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Pension Rights (Bankruptcy)

Volume 448: debated on Tuesday 11 July 2006

To ask the Secretary of State for Work and Pensions pursuant to the answer of 28 March 2006, Official Report, column 865W, on pension rights (bankruptcy), what the difference is between recent unpaid contributions to occupational pension schemes or state scheme premiums which are preferential and amounts due to pension schemes that is not preferential which is unsecured; and if he will make a statement. (81949)

The unpaid contributions that are preferential debts are employee contributions to an occupational pension scheme that have been deducted from the employee's pay during the last four months preceding the relevant insolvency date but that have not yet been paid over by the employer to the scheme, and unpaid employer contributions in respect of the 12-month period preceding the relevant insolvency date.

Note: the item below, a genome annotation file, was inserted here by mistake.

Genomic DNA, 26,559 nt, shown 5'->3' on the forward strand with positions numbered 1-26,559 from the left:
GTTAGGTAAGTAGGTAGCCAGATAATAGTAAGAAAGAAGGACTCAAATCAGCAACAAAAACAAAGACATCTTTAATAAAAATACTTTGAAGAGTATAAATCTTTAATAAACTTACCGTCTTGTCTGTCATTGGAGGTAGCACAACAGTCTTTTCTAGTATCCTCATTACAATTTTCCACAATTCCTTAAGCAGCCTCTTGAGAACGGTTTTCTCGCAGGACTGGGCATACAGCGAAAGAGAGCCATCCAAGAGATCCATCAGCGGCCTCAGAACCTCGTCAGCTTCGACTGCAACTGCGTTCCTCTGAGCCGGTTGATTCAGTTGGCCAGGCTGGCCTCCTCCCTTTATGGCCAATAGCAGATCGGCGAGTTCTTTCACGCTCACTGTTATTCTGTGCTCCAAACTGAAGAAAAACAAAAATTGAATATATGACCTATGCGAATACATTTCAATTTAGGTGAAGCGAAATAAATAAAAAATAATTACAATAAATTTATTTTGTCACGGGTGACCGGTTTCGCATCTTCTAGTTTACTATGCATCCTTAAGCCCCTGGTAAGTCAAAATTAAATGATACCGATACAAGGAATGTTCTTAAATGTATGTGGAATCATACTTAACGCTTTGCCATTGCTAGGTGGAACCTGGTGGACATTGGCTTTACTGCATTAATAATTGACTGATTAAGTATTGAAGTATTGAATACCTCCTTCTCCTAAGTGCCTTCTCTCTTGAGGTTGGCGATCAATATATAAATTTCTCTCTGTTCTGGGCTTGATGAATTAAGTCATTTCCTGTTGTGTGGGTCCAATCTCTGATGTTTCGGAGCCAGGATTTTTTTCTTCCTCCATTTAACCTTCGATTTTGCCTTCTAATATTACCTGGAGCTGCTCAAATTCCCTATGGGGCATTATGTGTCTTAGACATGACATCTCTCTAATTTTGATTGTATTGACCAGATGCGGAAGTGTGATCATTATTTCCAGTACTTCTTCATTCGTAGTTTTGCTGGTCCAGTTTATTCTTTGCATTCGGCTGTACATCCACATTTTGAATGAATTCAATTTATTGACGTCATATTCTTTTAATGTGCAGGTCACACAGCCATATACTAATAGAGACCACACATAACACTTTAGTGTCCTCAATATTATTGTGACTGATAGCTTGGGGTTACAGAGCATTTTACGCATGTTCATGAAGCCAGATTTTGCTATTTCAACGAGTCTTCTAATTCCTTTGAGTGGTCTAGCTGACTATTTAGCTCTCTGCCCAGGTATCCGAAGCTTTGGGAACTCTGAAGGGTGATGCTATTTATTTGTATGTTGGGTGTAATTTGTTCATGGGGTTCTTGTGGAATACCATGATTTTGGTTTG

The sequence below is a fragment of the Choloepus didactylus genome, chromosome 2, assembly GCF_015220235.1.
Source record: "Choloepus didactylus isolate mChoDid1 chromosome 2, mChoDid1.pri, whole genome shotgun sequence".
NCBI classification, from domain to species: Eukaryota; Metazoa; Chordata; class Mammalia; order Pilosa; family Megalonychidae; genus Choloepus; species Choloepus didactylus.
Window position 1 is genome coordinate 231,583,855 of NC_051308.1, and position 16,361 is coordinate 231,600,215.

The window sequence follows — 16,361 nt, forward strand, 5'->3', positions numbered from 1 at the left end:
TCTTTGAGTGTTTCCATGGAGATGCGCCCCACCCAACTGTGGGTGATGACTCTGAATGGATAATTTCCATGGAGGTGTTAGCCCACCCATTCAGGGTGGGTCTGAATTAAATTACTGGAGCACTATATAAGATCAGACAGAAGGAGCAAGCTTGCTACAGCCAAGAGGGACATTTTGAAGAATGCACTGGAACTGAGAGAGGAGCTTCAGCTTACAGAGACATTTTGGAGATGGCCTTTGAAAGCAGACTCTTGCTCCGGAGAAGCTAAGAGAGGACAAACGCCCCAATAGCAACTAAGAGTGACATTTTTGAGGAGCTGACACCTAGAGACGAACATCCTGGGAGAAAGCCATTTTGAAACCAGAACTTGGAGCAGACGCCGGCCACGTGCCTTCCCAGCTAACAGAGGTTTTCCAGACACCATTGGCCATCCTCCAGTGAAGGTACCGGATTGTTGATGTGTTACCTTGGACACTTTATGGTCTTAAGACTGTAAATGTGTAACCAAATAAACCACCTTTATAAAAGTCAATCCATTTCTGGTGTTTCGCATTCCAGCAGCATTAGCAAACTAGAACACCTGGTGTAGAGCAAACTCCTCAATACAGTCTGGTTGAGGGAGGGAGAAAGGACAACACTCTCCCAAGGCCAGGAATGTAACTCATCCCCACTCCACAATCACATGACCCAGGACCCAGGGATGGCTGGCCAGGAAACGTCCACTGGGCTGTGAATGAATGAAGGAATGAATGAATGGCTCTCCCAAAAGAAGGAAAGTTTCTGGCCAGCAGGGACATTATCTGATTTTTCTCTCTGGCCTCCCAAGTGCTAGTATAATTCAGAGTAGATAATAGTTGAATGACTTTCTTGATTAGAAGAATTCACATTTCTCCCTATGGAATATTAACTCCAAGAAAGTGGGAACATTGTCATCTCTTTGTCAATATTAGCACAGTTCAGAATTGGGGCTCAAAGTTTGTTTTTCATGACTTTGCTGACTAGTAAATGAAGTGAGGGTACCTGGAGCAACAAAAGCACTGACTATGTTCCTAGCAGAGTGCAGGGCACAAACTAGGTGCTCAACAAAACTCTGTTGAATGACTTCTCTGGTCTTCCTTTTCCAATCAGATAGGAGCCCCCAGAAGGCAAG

Under the Pension Schemes Act 1993 the trustees of a scheme can claim a payment in lieu of certain unpaid employee and employer contributions from the redundancy payments directorate of The Insolvency Service, which is an executive agency of the Department of Trade and Industry. Payments are made from the National Insurance Fund and if such a payment is made, the right to recover the relevant contributions from the insolvent employer's estate transfers from the pension scheme to the Secretary of State. Any sum owed on account of a state scheme premium is also a preferential debt.

All other amounts due from an insolvent employer to a pension scheme are unsecured. This includes debts due under section 75 of the Pensions Act 1995,which provides a mechanism for the trustees to be able to take action to pursue a statutory debt due from employers to defined-benefit schemes in certain circumstances including the insolvency of the employer.